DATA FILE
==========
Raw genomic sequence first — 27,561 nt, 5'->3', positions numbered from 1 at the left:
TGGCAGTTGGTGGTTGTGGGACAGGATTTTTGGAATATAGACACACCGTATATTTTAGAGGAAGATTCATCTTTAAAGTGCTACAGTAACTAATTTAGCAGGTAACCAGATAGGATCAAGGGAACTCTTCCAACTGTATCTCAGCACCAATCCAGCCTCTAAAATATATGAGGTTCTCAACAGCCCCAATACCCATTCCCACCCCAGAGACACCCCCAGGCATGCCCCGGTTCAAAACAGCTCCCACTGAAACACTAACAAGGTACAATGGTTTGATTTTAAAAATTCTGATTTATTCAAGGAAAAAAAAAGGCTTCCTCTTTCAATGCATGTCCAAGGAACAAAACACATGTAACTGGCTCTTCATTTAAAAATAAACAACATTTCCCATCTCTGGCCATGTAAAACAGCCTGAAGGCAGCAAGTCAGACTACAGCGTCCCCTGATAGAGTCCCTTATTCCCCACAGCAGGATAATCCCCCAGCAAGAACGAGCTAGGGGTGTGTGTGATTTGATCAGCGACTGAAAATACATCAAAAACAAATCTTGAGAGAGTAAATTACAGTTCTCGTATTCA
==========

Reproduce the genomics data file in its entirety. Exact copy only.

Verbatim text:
Raw genomic sequence first — 27,561 nt, 5'->3', positions numbered from 1 at the left:
TGGCAGTTGGTGGTTGTGGGACAGGATTTTTGGAATATAGACACACCGTATATTTTAGAGGAAGATTCATCTTTAAAGTGCTACAGTAACTAATTTAGCAGGTAACCAGATAGGATCAAGGGAACTCTTCCAACTGTATCTCAGCACCAATCCAGCCTCTAAAATATATGAGGTTCTCAACAGCCCCAATACCCATTCCCACCCCAGAGACACCCCCAGGCATGCCCCGGTTCAAAACAGCTCCCACTGAAACACTAACAAGGTACAATGGTTTGATTTTAAAAATTCTGATTTATTCAAGGAAAAAAAAAGGCTTCCTCTTTCAATGCATGTCCAAGGAACAAAACACATGTAACTGGCTCTTCATTTAAAAATAAACAACATTTCCCATCTCTGGCCATGTAAAACAGCCTGAAGGCAGCAAGTCAGACTACAGCGTCCCCTGATAGAGTCCCTTATTCCCCACAGCAGGATAATCCCCCAGCAAGAACGAGCTAGGGGTGTGTGTGATTTGATCAGCGACTGAAAATACATCAAAAACAAATCTTGAGAGAGTAAATTACAGTTCTCGTATTCA